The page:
The exclusive Optical Ocean Sales YS-01 S-Tray Lighting Set is the answer for underwater photographers that want a great quality, fully-configured underwater camera system. Includes the ergonomic, adjustable S-Tray with integrated handles.

Compatible with most point and shoot underwater housings from major manufacturers (except Ikelite) that use a tripod-mount screw, including Canon, Olympus, Fuji, Fantasea and Panasonic.

The S-Tray is made from black anodized aluminum and is a medium weight system. It features a 3-part tray that can be easily adjusted for different sized housings, hands, gloves or shooting styles.  Interior width expands to approximately 11.75. The S-shape of the foam covered handles conforms to your hands while gripping the housing, and is very comfortable and relaxed to hold. The tray includes two base to ball connectors (OOEC-06).

This package comes with a fully-adjustable modular ball and joint arm system (OOARM-01) and an extra YS mount arm and clamp to hold a focus light. The YS mount fits any Sea and Sea or Fantasea strobe and focus light, adapters are available for Inon or Ikelite strobes. Ball and joint arm systems are much stronger, adjustable and will stay in one position better than flex arms. You can expand this with extra arms and a triple clamp (#3013) to fit a second strobe, as well as the focus light.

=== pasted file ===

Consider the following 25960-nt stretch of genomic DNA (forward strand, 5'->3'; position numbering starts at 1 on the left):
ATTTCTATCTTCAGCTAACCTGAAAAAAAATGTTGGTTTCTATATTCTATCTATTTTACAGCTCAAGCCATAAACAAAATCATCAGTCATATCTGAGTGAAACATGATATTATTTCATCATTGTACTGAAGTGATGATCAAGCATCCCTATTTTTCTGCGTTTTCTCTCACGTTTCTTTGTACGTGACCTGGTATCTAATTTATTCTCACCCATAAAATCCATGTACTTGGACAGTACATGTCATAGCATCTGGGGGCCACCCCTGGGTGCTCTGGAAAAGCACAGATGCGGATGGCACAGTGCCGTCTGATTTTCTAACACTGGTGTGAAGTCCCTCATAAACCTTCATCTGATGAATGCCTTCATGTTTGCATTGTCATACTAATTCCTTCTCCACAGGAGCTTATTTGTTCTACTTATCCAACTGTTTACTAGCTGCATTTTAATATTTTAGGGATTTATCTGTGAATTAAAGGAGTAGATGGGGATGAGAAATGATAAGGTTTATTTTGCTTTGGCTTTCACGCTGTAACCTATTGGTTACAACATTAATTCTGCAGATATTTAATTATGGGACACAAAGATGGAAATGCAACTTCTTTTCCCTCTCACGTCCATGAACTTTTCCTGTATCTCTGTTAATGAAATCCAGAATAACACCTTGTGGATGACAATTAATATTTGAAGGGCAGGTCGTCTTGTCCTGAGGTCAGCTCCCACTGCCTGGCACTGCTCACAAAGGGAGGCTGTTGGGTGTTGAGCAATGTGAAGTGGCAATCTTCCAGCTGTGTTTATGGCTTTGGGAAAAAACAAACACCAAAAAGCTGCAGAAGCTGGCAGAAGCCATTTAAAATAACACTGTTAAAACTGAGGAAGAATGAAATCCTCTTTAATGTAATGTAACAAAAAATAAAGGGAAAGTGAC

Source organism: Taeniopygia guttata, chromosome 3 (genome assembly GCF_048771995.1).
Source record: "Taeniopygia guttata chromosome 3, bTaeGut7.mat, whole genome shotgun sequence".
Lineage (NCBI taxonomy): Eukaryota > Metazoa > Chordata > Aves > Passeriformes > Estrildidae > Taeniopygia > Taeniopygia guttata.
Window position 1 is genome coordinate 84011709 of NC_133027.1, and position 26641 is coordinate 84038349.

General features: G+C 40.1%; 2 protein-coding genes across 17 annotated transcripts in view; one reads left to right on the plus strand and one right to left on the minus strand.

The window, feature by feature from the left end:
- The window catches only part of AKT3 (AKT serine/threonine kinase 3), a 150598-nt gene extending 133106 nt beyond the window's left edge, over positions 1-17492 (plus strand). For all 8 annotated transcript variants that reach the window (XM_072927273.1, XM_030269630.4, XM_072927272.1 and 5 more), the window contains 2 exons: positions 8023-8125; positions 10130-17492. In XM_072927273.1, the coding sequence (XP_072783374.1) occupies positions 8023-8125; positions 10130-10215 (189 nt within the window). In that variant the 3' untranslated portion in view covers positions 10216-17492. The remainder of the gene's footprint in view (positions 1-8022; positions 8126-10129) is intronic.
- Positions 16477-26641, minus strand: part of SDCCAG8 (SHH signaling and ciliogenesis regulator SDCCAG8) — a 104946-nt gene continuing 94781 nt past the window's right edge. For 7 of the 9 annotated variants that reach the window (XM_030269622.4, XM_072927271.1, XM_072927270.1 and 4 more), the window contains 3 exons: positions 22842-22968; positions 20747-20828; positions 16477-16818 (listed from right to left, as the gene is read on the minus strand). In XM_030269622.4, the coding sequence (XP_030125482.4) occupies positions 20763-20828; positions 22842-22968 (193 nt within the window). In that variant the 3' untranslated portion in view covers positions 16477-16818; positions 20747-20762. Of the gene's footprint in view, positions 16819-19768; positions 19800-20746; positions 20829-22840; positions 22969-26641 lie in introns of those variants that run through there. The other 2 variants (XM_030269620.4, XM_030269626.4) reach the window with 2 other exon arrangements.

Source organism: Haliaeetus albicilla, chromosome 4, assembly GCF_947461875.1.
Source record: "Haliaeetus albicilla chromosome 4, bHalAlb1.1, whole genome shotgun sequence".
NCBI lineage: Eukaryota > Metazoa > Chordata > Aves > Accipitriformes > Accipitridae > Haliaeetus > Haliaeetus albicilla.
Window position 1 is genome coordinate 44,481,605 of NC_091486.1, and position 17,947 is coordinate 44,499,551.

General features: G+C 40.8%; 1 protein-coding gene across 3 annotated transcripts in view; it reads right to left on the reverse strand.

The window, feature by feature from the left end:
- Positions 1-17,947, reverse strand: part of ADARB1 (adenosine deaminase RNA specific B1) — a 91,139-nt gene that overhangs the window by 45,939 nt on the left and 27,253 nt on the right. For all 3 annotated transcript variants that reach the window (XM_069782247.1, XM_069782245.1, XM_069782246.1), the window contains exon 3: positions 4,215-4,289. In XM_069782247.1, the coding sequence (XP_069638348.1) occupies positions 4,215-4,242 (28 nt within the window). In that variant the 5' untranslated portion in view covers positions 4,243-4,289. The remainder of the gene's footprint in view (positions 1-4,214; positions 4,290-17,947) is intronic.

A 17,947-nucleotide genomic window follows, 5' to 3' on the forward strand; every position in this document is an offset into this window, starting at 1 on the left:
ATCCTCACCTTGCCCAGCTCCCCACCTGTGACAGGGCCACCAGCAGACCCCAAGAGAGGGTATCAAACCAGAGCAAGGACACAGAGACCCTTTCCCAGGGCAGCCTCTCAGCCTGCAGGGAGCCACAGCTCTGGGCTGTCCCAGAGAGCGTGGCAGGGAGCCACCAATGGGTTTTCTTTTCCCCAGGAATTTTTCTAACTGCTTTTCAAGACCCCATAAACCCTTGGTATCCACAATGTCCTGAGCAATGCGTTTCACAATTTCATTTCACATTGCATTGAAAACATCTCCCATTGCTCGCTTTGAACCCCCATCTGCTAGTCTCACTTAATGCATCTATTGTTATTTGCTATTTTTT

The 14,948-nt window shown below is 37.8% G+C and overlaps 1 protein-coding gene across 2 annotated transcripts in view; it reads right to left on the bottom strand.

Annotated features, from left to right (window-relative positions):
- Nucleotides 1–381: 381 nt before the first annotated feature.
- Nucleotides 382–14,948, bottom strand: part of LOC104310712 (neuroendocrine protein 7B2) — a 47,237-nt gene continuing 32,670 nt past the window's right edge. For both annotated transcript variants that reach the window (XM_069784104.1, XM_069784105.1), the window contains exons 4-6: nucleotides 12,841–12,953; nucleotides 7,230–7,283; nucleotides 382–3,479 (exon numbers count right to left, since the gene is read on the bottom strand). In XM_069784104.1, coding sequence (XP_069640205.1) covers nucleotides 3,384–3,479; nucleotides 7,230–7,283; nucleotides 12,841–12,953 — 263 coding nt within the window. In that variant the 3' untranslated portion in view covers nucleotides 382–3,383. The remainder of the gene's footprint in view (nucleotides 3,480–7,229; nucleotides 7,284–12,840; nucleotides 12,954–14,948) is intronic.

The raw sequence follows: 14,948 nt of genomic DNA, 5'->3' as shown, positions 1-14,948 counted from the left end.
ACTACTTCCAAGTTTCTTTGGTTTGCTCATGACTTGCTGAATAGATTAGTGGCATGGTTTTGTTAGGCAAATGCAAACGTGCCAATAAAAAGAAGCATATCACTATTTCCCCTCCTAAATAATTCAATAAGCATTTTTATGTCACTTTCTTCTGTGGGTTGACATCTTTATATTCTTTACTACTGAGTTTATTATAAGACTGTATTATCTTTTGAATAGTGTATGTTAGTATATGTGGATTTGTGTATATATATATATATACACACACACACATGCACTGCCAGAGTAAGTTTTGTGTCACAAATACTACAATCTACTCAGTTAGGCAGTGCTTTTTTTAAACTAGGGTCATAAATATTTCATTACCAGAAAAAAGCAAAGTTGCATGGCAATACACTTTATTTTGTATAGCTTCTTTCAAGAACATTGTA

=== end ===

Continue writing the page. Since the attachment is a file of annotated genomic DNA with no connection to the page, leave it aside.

Included is the Sea & Sea YS-01 strobe and fiber optic sync cord. It has a guide number of 20 and features 10 steps of manual power, D-TTL auto operation and a target light. Also in the package is the small, powerful NanoFocus Light (6022) to allow you to see and frame easier, as well as allowing your camera to focus faster. This is essential for the lower light situations found underwater or for night diving.

You can upgrade the focus light to the excellent and much brighter Big Blue 1x5 AFO which has a wider beam and is more useful for night diving or in temperate waters.

Optical Ocean Sales/Sea & Sea/Fantasea parts. See individual items for more details.

  • Optical Ocean S-Tray (OOSTRAY-01)
  • 6 ball, 2x 4 strobe mount arms, 3 clamps.
  • 2 Ball Mount adapters (OOEC-06)
  • Sea & Sea YS-01 (SS-03112)
  • Fiber Optic Sync Cord & Adapter
  • NanoFocus Light (6022)

Thursday, 21 June 2012

Myth: Snorkeling is just as good as scuba diving


Don't get me wrong. I like to snorkel--floating around on the surface peering down on the reef from above is a great way to spend time between dives. But just as good? No way! Not if you like action.
Snorkeling is sort of like watching a football game from the window of the Goodyear blimp high above. Diving is like suiting up, running down the tunnel and getting in the game. Strap a tank on your back and you are a player--swimming with the sharks as equals, getting up close and personal with giant Goliath grouper, or, for a good laugh, looking up and seeing the soft, bulging underbellies of all those snorkelers drifting like flotsam on the surface and blocking out the sunlight.